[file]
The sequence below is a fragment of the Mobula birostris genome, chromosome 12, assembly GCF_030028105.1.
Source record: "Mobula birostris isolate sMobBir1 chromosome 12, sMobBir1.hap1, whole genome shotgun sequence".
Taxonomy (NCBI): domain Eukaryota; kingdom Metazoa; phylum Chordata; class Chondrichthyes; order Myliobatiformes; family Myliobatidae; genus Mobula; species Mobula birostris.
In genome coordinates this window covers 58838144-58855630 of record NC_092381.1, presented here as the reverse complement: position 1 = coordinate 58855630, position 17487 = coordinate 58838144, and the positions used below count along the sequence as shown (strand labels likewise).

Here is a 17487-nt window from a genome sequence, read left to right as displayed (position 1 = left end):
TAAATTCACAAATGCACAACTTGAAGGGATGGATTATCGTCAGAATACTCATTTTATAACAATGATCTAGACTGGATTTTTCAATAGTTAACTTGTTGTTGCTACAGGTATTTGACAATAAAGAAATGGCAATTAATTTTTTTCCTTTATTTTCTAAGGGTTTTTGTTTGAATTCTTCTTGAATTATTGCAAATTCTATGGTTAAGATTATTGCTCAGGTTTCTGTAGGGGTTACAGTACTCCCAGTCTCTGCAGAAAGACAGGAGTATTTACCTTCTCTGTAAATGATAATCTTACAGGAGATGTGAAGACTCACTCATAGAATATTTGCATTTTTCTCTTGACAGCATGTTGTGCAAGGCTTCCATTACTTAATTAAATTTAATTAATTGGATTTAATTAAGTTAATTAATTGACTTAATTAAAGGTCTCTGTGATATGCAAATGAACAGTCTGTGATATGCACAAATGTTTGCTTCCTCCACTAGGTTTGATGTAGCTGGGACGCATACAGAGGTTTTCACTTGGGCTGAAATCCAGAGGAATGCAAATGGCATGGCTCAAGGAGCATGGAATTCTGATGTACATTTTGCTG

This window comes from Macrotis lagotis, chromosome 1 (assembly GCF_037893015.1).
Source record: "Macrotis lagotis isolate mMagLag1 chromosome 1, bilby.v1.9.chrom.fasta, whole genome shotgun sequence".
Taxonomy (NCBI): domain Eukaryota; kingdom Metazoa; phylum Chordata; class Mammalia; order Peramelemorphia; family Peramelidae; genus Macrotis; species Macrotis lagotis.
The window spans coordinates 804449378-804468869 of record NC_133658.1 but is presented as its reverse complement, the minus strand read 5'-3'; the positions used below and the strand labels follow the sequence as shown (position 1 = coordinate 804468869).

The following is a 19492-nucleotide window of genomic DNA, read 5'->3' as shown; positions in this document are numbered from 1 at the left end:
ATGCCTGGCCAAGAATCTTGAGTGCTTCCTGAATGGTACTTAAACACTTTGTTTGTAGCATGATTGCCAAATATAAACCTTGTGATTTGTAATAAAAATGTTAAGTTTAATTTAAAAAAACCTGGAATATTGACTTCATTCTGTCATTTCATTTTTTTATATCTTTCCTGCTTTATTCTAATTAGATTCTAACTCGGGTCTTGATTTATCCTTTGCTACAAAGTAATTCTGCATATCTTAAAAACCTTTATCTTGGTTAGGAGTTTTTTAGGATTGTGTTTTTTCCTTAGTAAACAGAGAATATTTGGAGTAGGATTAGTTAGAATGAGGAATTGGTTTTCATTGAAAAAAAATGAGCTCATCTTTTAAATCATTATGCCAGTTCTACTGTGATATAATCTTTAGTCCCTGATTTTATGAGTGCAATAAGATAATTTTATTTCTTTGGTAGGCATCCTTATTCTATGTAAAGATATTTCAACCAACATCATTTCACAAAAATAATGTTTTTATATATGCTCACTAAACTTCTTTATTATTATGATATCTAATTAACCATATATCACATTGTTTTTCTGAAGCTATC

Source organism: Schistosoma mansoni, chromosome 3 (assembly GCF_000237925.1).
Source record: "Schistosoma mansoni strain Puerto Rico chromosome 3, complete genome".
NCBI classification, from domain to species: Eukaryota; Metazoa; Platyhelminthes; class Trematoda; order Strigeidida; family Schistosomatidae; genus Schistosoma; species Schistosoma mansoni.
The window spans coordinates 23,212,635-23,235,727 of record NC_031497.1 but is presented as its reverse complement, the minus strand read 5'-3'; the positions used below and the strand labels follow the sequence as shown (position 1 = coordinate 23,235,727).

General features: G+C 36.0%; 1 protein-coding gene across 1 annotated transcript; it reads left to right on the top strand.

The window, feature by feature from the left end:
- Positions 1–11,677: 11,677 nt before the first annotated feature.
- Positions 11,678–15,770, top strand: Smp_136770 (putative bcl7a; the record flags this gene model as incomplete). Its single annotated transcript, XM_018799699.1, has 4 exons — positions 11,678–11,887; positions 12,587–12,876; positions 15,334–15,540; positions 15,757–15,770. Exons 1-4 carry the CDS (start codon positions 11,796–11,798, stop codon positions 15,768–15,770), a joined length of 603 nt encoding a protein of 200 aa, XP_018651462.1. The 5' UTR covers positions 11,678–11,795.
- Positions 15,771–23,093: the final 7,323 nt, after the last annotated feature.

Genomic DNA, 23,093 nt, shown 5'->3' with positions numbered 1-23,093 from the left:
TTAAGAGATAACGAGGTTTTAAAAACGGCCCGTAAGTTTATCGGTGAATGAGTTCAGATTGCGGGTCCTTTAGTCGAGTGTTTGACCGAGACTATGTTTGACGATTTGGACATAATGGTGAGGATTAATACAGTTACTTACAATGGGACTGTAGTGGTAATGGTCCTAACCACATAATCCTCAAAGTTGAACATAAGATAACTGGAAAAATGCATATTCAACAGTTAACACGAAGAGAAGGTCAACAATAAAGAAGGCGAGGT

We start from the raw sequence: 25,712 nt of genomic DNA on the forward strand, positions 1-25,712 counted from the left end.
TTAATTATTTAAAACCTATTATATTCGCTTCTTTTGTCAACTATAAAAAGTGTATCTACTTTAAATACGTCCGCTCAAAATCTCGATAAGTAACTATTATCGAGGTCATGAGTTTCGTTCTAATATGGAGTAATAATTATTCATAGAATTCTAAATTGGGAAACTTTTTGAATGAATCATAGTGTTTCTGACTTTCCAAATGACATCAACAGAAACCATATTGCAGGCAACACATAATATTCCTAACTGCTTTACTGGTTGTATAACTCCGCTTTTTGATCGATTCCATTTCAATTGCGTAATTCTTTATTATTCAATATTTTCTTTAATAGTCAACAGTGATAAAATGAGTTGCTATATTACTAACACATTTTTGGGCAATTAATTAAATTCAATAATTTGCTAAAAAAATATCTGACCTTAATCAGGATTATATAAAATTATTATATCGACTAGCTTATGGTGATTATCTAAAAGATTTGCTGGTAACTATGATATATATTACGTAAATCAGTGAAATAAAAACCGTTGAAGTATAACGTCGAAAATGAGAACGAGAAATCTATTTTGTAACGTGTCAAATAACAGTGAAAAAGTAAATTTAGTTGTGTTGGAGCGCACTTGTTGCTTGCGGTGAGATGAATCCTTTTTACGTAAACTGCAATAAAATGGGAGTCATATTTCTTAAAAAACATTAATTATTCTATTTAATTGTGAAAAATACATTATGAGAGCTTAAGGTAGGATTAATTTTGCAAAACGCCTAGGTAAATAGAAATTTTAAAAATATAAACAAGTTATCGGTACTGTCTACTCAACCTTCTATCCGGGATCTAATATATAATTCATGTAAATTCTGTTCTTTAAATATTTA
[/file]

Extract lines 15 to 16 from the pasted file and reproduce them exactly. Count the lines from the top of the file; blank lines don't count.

NCBI classification, from domain to species: Eukaryota; Metazoa; Platyhelminthes; class Trematoda; order Strigeidida; family Schistosomatidae; genus Schistosoma; species Schistosoma mansoni.
The window spans coordinates 23,212,635-23,235,727 of record NC_031497.1 but is presented as its reverse complement, the minus strand read 5'-3'; the positions used below and the strand labels follow the sequence as shown (position 1 = coordinate 23,235,727).